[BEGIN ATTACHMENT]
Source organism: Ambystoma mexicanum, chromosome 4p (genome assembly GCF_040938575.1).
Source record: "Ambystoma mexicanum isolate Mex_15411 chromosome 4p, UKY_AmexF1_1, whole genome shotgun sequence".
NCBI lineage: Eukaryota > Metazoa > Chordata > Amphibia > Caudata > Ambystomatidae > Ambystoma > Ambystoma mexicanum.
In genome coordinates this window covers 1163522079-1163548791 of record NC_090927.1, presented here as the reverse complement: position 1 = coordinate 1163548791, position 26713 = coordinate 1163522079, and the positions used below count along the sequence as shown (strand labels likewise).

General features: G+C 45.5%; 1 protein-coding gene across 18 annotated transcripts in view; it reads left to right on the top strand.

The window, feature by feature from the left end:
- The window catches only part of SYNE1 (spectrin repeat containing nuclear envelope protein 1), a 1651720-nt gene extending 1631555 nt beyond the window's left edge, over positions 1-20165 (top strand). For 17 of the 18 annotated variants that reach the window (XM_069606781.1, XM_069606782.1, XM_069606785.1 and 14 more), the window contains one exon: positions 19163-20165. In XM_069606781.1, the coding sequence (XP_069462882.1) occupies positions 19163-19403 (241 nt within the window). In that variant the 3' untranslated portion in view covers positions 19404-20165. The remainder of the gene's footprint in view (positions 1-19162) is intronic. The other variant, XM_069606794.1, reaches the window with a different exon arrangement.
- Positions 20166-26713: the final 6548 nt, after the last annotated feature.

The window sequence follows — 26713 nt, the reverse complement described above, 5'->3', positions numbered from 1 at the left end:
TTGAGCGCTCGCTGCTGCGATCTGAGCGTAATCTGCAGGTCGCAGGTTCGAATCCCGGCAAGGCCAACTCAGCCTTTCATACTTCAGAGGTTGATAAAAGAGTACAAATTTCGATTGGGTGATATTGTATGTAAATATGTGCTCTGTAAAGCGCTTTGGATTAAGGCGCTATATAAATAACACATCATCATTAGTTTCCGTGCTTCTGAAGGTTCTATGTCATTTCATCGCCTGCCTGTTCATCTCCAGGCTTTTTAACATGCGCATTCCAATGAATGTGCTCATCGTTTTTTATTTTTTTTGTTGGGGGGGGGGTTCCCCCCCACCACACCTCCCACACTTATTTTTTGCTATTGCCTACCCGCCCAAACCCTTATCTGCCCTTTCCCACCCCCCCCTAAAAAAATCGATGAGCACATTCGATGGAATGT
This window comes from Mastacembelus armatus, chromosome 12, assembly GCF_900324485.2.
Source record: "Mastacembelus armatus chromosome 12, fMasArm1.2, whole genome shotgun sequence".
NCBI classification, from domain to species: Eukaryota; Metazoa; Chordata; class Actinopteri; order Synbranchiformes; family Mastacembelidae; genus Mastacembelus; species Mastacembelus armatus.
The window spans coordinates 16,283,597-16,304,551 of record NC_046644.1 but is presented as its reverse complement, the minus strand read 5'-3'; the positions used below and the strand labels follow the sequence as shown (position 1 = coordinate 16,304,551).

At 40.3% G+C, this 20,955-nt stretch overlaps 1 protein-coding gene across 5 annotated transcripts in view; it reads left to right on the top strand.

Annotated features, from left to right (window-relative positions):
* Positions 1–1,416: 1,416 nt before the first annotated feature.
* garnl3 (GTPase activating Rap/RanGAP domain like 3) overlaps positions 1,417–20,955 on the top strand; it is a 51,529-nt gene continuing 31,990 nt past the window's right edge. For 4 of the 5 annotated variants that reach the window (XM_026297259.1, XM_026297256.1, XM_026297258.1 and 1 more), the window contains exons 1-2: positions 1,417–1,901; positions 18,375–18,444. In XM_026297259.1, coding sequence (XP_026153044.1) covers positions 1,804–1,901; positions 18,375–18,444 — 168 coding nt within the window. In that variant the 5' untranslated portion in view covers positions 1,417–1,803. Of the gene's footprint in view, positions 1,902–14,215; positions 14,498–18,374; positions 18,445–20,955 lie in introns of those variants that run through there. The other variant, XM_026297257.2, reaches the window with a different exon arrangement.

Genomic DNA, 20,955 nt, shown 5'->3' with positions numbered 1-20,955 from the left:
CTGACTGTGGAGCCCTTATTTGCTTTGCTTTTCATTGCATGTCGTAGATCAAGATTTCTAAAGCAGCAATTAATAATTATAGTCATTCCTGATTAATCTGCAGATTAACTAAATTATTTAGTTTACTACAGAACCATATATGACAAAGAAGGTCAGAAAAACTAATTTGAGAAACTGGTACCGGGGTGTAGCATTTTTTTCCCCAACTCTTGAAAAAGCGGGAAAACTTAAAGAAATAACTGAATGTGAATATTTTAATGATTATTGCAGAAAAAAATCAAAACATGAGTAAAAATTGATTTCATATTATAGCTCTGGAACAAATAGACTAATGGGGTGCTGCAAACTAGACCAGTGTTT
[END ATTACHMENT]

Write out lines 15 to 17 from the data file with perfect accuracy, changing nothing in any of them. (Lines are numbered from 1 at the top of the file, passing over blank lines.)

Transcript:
At 40.3% G+C, this 20,955-nt stretch overlaps 1 protein-coding gene across 5 annotated transcripts in view; it reads left to right on the top strand.

Annotated features, from left to right (window-relative positions):
* Positions 1–1,416: 1,416 nt before the first annotated feature.